Analog Audio Mixer Help

Hello! I’m building an analog audio mixer for my senior design class in uni and need some help with implementing RC filters for each of the inputs. My audio mixer does not seem to combine or sum the signals as I want after including it and instead gives a wonky output; I’ve included a photo. The mixer has five inputs each with a pot for volume control and a TL074 op-amp that functions as the summer. I also put a lowpass RC filter on each channel for filtering any unwanted noise. I’m lost as to why it isn’t functioning correctly and is giving the output in uV so any help would be appreciated! I assumed it was my capacitor values but after going through many values it always gave the same wrong output. I’m also using PSpice for transient analysis on the circuit.

would’ve included the analysis but new users cant add 2 medias :frowning:


You’ve got your filters connected to a virtual ground. If you think of a filter as a frequency-dependent voltage divider you can see why that won’t work. They need to connect to a high impedance (instead of zero).

Not familiar with PSpice so I’m not sure what I’m looking at. With a 12 V 20 kHz AC signal going in and R17 set to 1 there absolutely should be the same 12 V 20 kHz AC signal at the wiper regardless of what the filter downstream is doing. Is that 10.97 pV (and the 0V before R17) just the DC component? Have you checked your circuit with a DC input?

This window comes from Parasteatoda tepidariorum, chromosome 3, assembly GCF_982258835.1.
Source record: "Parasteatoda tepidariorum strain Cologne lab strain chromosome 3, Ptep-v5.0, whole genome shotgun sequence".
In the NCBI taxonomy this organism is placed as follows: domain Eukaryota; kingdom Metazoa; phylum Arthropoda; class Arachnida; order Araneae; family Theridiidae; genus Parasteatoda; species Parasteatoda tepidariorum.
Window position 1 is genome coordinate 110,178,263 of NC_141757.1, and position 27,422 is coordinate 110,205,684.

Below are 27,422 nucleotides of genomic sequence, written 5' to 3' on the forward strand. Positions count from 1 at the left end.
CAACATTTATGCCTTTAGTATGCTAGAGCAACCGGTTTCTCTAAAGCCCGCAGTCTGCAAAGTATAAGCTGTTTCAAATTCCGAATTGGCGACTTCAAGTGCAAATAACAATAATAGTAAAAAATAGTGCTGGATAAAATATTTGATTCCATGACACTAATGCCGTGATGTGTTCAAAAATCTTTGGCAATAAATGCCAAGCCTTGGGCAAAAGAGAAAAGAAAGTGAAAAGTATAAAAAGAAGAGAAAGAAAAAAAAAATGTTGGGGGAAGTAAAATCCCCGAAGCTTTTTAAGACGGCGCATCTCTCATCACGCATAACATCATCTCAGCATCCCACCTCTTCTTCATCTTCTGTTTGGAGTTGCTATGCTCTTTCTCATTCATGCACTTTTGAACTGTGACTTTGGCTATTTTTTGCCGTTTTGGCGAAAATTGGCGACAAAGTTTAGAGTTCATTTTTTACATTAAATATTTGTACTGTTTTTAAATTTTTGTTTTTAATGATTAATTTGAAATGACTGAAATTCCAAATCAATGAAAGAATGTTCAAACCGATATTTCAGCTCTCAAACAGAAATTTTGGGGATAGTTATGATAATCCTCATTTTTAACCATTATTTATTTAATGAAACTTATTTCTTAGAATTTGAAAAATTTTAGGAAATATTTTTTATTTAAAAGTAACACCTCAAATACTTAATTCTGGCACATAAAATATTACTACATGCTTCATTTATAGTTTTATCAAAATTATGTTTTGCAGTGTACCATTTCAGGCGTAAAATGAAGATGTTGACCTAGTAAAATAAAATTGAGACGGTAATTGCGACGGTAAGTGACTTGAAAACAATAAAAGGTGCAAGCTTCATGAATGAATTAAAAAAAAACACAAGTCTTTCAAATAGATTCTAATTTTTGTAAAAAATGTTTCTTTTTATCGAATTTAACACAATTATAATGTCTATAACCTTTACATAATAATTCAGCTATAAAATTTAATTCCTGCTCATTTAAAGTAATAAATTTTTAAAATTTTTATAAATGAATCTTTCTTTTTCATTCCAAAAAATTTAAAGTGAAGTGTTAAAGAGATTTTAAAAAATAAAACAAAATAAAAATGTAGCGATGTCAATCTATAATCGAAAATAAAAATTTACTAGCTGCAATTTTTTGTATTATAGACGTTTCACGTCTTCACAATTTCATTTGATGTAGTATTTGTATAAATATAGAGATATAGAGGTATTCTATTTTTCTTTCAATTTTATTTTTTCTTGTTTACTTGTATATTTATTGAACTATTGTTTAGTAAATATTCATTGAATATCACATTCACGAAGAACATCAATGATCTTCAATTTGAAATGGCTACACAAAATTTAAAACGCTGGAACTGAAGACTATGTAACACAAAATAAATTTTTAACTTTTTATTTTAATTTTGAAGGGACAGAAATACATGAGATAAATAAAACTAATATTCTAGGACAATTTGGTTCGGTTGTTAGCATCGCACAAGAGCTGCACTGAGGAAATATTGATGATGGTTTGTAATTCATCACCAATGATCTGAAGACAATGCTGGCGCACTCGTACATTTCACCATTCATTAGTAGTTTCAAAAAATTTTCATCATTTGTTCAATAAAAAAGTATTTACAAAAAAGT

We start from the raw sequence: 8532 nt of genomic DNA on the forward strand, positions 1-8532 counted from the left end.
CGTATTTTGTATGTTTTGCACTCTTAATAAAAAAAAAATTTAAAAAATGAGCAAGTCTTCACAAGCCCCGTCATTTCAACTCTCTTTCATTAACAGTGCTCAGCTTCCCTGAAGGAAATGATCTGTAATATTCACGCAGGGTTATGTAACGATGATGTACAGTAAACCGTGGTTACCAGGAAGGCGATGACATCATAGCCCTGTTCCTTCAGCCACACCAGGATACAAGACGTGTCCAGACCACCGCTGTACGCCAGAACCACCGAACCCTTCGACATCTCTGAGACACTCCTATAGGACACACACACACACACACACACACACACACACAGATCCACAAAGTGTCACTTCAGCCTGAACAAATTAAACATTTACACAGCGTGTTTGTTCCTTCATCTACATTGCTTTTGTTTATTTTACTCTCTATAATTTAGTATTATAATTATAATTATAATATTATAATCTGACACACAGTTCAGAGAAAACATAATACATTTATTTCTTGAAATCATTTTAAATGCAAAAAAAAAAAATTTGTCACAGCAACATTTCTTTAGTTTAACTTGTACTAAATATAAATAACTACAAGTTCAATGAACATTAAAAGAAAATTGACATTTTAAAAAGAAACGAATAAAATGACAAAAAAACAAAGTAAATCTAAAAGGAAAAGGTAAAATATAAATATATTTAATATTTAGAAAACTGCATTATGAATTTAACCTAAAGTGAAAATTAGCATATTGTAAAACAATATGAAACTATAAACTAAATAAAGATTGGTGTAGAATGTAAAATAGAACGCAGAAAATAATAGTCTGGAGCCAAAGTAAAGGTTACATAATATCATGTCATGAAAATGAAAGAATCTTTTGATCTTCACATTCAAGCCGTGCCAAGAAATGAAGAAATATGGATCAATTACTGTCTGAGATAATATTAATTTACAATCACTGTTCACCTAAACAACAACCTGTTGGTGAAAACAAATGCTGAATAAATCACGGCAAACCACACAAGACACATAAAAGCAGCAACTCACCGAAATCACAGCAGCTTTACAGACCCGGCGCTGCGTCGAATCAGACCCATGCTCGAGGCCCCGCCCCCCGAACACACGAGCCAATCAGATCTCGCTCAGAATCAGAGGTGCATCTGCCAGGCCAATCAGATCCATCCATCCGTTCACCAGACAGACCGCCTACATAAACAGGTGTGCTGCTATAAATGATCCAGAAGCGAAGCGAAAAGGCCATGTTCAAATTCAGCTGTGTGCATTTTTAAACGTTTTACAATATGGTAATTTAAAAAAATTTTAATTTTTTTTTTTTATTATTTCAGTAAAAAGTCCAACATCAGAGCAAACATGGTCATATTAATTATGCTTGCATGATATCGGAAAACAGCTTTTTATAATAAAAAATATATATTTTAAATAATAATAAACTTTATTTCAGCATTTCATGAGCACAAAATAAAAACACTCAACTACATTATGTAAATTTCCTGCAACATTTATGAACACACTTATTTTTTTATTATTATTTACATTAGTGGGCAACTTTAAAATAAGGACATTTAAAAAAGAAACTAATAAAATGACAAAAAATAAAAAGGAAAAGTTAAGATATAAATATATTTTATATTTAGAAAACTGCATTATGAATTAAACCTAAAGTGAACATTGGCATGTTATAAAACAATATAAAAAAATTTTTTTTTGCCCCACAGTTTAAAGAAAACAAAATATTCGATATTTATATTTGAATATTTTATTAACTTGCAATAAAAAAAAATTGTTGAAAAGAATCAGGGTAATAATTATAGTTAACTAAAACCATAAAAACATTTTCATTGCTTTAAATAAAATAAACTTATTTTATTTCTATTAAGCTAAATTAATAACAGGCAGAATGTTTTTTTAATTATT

Once you get the filters working I suspect you’ll find their cutoff frequency is lower than you want, and if you are putting 12 V signals in then the gain is probably much higher than you want.


Hi @mellze1 welcome to the forum

I have taken a quick look at your schematic, and have a couple of areas you may wish to consider.

  • The test signal has an amplitude of 12v, and your summing opamp has a ±12 supply, a TL074 is not able to operate at rail-to-rail voltages, I would expect the maximum output to be in the region of ±10.6v, any output greater than this will be capped.

  • The gain on your summing amp being Rf / Rin = 10k / 1k = 10. With the input test signal at 12v peak to peak, this would imply an output of 120v peak to peak, far greater than the 10.6v mentioned in the last point, I would expect to see a near square wave output.

  • As AO said in the post above your passive filters are all connected to a virtual ground, the signal will not try to pass through the shut capacitors (c6 7 8 & 9) to ground, when it is already connected to ground, The input impedance to the summing amp will need to be much greater, say a factor of 100, than the reactance of these. As this is academic I am unsure of any constraints you have, but my first choice would be to use active LP filters, an opamp with an RC network.

  • As an audio mixer is your intention to use a low pass filter to limit the upper range? if so at what frequency was the intention, the Fc can be calculated using 1/ 2 pi RC. With the current values of 1k and 0.1uF, so attenuating signals above 1590Hz.

  • As an audio mixer I would have expected a HP filter to block any DC offset.

  • Your current arrangement will invert the input signal, this is not good practice, you could look into inverting active filters on the inputs, or invert the output with an inverting opamp buffer.

  • I see your green V marker, I assume you are trying to measure the signal here, as this is the input to an inverting opamp, it is a virtual ground, I would expect this to be a near constant 0v, as confirmed by the 10.97uV .

  • The input impedance of your mixer, in your design is set by the total value of the input pot to ground, in this case, 1k, is this as intended?

  • When you build this don’t forget the bypass capacitors from the power rails to ground, The op amp datasheet will give you the requirements.

I hope these comments help, but the first issue to solve is the connecting of the current passive LPF to ground, as this is not a LPF.